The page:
Memaw sent me a letter for Mother's Day, and in it she included an excerpt from Erma Bombeck. I haven't heard of this author before but I'm glad Memaw introduced me to Erma because she was quite the humorist/columnist and I'm a sucker for any sarcastic and thoughtful words on motherhood. So many quotes of Erma's float around the internet and yet it was difficult for me to find a proper source for this poem. I believe it was originally written by Bombeck in 1971 but there seem to be quite a few variations. Memaw sent this to me because Erma talks about her three children and well, I can definitely relate to much of it. Maybe you can, too.
I’ve Always Loved You Best Because … (By Erma Bombeck)
It is normal for children to want assurance that they are loved. Having all the warmth of the Berlin Wall, I have always admired women who can reach out to pat their children and not have them flinch.
Feeling more comfortable on paper, I wrote the following for each of my children.
To the First-born: I’ve always loved you best because you were our first miracle. You were the genesis of a marriage, the fulfillment of young love, the promise of our infinity.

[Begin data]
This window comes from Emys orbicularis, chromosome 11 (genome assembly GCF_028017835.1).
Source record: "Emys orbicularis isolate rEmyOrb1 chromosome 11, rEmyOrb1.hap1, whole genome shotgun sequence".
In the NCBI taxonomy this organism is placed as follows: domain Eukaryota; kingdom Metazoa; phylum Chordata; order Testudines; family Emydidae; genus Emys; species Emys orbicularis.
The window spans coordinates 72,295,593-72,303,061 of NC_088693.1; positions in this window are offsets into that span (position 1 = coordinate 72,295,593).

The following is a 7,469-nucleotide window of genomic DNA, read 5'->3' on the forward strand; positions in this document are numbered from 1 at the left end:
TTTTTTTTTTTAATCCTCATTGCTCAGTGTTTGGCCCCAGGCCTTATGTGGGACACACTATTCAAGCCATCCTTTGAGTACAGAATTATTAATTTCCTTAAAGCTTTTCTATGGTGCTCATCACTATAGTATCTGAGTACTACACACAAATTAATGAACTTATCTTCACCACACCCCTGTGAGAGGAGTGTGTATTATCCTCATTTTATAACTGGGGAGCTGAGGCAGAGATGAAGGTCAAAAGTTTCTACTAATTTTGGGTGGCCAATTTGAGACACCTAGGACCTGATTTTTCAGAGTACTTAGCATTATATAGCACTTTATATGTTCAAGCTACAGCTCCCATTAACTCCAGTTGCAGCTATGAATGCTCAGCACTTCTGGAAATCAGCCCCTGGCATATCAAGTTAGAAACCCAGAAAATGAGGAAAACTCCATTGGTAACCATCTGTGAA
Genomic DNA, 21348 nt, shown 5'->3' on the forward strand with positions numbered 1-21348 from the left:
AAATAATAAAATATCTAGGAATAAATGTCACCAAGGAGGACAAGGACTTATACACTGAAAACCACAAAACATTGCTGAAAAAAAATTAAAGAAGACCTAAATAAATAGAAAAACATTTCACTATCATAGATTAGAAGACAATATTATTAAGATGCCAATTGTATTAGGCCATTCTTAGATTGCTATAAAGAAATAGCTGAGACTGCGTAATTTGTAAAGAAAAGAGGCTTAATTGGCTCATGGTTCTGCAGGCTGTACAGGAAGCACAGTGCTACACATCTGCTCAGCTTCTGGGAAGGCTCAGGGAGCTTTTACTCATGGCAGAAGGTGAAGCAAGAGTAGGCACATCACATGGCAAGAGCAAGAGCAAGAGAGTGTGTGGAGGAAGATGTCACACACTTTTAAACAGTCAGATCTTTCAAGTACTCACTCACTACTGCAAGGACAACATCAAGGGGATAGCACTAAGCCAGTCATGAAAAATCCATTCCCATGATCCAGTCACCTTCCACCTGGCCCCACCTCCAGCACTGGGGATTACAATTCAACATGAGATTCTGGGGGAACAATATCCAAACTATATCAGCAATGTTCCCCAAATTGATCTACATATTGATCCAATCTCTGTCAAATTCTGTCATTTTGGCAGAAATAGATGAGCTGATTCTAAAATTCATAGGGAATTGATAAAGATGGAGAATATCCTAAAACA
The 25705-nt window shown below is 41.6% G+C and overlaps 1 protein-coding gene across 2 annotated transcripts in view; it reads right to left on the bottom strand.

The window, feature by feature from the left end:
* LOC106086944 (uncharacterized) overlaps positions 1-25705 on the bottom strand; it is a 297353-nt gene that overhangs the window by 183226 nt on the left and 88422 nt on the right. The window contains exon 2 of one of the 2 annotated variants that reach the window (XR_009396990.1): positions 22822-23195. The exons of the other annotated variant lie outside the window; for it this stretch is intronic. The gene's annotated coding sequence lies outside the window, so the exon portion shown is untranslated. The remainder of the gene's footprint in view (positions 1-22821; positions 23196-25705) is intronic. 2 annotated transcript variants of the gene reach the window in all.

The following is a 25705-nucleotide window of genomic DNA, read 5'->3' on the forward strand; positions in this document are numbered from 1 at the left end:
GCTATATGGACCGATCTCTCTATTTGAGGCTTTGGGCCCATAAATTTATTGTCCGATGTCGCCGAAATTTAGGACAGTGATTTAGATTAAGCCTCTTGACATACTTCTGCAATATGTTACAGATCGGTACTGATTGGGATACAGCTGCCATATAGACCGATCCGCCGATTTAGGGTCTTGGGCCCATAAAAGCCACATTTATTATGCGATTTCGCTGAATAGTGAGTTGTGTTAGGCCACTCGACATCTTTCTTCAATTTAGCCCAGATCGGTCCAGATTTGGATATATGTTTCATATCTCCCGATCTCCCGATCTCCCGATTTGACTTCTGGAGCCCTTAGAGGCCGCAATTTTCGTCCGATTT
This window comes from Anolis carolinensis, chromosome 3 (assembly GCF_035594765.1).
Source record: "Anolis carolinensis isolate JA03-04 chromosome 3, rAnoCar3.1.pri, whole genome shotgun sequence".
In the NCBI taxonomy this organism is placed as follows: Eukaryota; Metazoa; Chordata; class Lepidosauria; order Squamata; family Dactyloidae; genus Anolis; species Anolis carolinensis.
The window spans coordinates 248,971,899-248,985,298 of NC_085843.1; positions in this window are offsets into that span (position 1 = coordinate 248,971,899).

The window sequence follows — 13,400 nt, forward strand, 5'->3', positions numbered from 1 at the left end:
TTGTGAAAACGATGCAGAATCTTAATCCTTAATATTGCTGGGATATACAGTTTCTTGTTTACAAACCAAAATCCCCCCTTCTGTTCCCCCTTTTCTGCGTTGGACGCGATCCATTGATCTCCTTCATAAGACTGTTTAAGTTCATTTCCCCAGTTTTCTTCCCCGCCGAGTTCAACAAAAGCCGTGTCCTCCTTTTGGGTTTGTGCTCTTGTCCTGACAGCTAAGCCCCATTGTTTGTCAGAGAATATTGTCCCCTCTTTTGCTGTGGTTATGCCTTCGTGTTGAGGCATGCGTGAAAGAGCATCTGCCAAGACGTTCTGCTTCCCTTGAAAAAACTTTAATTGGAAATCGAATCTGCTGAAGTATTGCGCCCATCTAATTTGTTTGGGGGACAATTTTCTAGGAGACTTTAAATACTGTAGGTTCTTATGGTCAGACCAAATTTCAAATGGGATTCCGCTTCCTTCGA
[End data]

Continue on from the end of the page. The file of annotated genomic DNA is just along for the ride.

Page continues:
You sustained us through the hamburger years. The first apartment furnished in Early Poverty...the 7-inch television set we paid on for 36 months.
You wore new, had unused grandparents and more clothes than a Barbie doll. You were the “original model” for unsure parents trying to work the bugs out. You got the strained lamb and three-hour naps.
You were the beginning.
To the Middle Child: I’ve always loved you the best because you drew a dumb spot in the family and it made you stronger.
You cried less, had more patience, wore faded, and never in your life did anything “first,” but it only made you more special. You are the one we relaxed with and realized a dog could kiss you and you wouldn’t get sick. You could cross a street by yourself long before you were old enough to get married, and the world wouldn’t come to an end if you went to bed with dirty feet.
You were the continuance.
To the Baby: I’ve always loved you the best because endings generally are sad and you are such a joy. You readily accepted the mild-stained bibs. The lower bunk. The cracked baseball bat. The baby book, barren but for a recipe for graham cracker pie crust that someone jammed between the pages.
You are the one we held onto so tightly. For you see, you are the link with the past that gives a reason for tomorrow. You darken our hair, quicken our steps, square our shoulders, restore our vision, and give us humor that security and maturity can’t give us.
When your hairline takes on the shape of Lake Erie and your children tower over you, you will still be “the Baby.”
You were the culmination.
That Erma. She really said it best. But I must add that I love these kids so much that it physically hurts my heart sometimes.
Feeling grateful for Truman, Cecelia, and Porter today.